What you can do to stop stigma and discrimination

What you can do to stop stigma and discrimination

Take action. Change lives. Join the movement now

See Me is creating a movement which will bring together people from all over Scotland and beyond who are determined to stop mental health stigma and discrimination in its tracks. It’s led by those with lived experience of discrimination and those who care about injustice and equal rights in society. 

Giving your voice of support creates a ripple effect outwards. It can change minds and lives. 

Our collective action will give us a united and powerful voice to change negative behaviour towards those with mental health problems. We simply want understanding and equality so that people who experience poor mental health have the same opportunities as others to lead a fulfilled life. 

“I believe that I should have the same rights as someone who doesn’t have mental health issues.”

How you can take action to help end mental health stigma and discrimination

  • Start a conversation with a friend, family member or work colleague about mental health stigma and discrimination
  • Challenge stigmatising behaviour when and where you see it and tell us what happened as a result. We can learn by positive actions and want to share success stories.
  • Follow See Me on social media and join in our online debates
    @seemescotland   facebook/seemescotland
  • Speak out or write about your experiences to make it easier for others to do so.
  • Tell us when you have seen discrimination taking place, whether in the media or in day to day life. 
  • Tell us about issues of concern in your area so that we can feed them into our work programme
  • Volunteer at events raising awareness of mental health stigma and discrimination
  • Attend events and conferences organised by See Me and their partners 

Join our movement for change

View the campaign and find out how you can get involved.

Take action, change lives

Challenge inappropriate behaviour 

Put yourself in the shoes of the person who is at the receiving end of the words, behaviour or actions and imagine how that makes them feel. Together or as individuals we need to have the strength to challenge anyone who fails to treat someone with a mental health problem with respect, dignity and as an equal. 

Often, the people behaving inappropriately may not mean to cause harm and are ignorant of the negative impact of their actions or words. Simply by explaining the situation may be enough for them not to make the same mistakes again. The good news is inappropriate behaviour is increasingly not tolerated as awareness and better understanding about mental ill health continues to spread. However, phrases and words will still crop up in our day to day lives from direct conversations, our experiences and in the media. Phrases like 'pull yourself together' or 'there are people worse off than you' can hurt and affect those battling mental ill health.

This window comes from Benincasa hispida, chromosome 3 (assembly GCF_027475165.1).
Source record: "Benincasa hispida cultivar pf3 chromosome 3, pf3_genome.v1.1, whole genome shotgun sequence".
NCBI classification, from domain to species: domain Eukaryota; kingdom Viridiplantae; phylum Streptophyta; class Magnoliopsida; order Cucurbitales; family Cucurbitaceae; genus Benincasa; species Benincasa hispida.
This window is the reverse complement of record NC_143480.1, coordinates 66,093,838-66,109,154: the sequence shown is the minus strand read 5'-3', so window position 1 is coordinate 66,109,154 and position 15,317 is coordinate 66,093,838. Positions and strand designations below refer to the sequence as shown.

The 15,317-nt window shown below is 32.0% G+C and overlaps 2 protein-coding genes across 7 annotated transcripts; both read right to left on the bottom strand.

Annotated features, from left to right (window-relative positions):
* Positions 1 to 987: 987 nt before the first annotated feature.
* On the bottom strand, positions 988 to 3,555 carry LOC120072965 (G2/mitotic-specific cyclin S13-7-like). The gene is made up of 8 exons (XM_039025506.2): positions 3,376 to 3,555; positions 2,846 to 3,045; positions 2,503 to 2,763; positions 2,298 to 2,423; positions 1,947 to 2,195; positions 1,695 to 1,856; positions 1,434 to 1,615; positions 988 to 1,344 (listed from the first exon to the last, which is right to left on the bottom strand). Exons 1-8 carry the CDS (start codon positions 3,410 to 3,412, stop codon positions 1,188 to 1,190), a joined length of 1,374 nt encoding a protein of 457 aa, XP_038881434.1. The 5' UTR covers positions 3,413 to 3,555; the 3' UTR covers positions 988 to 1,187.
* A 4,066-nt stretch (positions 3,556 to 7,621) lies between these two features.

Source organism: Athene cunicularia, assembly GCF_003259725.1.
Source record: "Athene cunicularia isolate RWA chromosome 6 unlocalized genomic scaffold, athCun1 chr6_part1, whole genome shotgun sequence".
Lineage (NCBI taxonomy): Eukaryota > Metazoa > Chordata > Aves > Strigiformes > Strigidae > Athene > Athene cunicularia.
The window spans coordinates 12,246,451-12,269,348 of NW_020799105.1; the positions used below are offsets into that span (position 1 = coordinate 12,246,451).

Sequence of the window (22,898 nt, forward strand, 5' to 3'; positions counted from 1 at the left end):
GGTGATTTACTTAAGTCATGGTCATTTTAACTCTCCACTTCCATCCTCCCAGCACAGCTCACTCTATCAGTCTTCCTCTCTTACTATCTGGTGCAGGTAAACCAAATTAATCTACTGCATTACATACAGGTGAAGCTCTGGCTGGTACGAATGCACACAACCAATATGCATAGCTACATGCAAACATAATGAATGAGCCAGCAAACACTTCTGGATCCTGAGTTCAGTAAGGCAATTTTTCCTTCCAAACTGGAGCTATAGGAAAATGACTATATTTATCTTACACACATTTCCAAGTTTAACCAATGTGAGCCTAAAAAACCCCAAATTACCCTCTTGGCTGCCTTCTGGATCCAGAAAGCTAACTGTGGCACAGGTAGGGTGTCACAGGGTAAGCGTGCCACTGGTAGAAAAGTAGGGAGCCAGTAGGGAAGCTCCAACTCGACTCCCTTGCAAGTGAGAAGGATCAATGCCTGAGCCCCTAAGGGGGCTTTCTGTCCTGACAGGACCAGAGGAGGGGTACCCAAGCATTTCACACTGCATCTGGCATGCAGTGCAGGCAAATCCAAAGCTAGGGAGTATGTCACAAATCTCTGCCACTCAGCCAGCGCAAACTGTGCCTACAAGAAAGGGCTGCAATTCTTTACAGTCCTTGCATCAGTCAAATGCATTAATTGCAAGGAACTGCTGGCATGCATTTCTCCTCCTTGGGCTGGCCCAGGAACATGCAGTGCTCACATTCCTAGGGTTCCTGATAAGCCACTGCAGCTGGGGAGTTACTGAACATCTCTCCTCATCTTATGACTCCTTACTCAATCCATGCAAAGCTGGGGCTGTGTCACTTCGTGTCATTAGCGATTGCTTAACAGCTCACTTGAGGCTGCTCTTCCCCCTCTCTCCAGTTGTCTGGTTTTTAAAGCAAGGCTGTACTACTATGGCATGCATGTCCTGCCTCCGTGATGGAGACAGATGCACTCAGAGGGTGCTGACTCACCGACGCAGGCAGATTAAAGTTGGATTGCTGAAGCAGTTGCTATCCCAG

Examples of casual stigma: 

  • Language used (nuts, mental, psycho, weirdo, a bit OCD).
  • Reinforcing stereotypes such as the mental patient Halloween costume, Frank Bruno psycho headline.
  • Unhelpful comments - “Is that you out on day leave?” said taxi driver.
  • Pictures used to depict mental ill health like the "head clutcher" 

Other things to look out for: 

  • Avoid making a judgement based on a diagnosis of mental illness
  • Don’t Ignore a cry for help from a friend or family member as you see their behaviour as attention seeking when in actual fact, seeking attention is nothing to feel ashamed about but a sign of strength.
  • Making someone feel different due to mental ill health which can hinder recovery by causing self doubt over the validity of the illness – ‘am I really ill?’
  • Recognising that opening up to friends and family is still too daunting an experience for many with mental ill health. Be patient and wait till they are ready. Don't show frustration and be there to listen non-judgementally when the time is right.
  • Don’t steer clear of someone with a mental health diagnosis. They are still the person you know but are unwell.